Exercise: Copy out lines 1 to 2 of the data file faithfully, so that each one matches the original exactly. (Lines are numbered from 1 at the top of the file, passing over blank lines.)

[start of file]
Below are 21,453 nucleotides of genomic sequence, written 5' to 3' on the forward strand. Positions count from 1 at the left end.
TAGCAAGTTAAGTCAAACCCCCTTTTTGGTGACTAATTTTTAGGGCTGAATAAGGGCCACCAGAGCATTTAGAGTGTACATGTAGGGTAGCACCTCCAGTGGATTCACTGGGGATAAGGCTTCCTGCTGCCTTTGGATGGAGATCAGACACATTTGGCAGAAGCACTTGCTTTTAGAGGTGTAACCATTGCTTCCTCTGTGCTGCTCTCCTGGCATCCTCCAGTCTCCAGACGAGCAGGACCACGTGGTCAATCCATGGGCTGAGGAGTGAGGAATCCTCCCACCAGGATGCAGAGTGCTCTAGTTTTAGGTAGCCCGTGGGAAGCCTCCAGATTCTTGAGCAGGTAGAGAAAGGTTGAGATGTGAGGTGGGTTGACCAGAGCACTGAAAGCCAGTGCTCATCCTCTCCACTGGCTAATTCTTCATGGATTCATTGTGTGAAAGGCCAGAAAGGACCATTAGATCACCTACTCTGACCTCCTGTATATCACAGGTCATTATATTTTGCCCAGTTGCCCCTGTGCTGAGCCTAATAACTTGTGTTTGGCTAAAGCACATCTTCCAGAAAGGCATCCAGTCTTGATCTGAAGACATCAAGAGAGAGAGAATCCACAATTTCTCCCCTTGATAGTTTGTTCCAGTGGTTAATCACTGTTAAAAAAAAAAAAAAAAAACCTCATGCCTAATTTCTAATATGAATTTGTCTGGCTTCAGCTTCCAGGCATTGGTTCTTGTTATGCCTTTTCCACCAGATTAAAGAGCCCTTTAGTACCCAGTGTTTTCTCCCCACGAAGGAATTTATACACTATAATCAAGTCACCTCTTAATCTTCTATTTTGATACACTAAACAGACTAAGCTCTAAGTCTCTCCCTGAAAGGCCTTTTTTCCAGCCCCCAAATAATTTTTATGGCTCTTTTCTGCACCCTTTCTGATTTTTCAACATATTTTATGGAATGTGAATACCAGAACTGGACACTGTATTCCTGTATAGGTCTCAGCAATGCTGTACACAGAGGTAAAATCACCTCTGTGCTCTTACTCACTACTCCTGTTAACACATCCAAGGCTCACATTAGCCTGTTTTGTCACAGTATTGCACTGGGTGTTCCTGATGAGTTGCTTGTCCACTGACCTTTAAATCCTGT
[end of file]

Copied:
Below are 21,453 nucleotides of genomic sequence, written 5' to 3' on the forward strand. Positions count from 1 at the left end.
TAGCAAGTTAAGTCAAACCCCCTTTTTGGTGACTAATTTTTAGGGCTGAATAAGGGCCACCAGAGCATTTAGAGTGTACATGTAGGGTAGCACCTCCAGTGGATTCACTGGGGATAAGGCTTCCTGCTGCCTTTGGATGGAGATCAGACACATTTGGCAGAAGCACTTGCTTTTAGAGGTGTAACCATTGCTTCCTCTGTGCTGCTCTCCTGGCATCCTCCAGTCTCCAGACGAGCAGGACCACGTGGTCAATCCATGGGCTGAGGAGTGAGGAATCCTCCCACCAGGATGCAGAGTGCTCTAGTTTTAGGTAGCCCGTGGGAAGCCTCCAGATTCTTGAGCAGGTAGAGAAAGGTTGAGATGTGAGGTGGGTTGACCAGAGCACTGAAAGCCAGTGCTCATCCTCTCCACTGGCTAATTCTTCATGGATTCATTGTGTGAAAGGCCAGAAAGGACCATTAGATCACCTACTCTGACCTCCTGTATATCACAGGTCATTATATTTTGCCCAGTTGCCCCTGTGCTGAGCCTAATAACTTGTGTTTGGCTAAAGCACATCTTCCAGAAAGGCATCCAGTCTTGATCTGAAGACATCAAGAGAGAGAGAATCCACAATTTCTCCCCTTGATAGTTTGTTCCAGTGGTTAATCACTGTTAAAAAAAAAAAAAAAAAACCTCATGCCTAATTTCTAATATGAATTTGTCTGGCTTCAGCTTCCAGGCATTGGTTCTTGTTATGCCTTTTCCACCAGATTAAAGAGCCCTTTAGTACCCAGTGTTTTCTCCCCACGAAGGAATTTATACACTATAATCAAGTCACCTCTTAATCTTCTATTTTGATACACTAAACAGACTAAGCTCTAAGTCTCTCCCTGAAAGGCCTTTTTTCCAGCCCCCAAATAATTTTTATGGCTCTTTTCTGCACCCTTTCTGATTTTTCAACATATTTTATGGAATGTGAATACCAGAACTGGACACTGTATTCCTGTATAGGTCTCAGCAATGCTGTACACAGAGGTAAAATCACCTCTGTGCTCTTACTCACTACTCCTGTTAACACATCCAAGGCTCACATTAGCCTGTTTTGTCACAGTATTGCACTGGGTGTTCCTGATGAGTTGCTTGTCCACTGACCTTTAAATCCTGT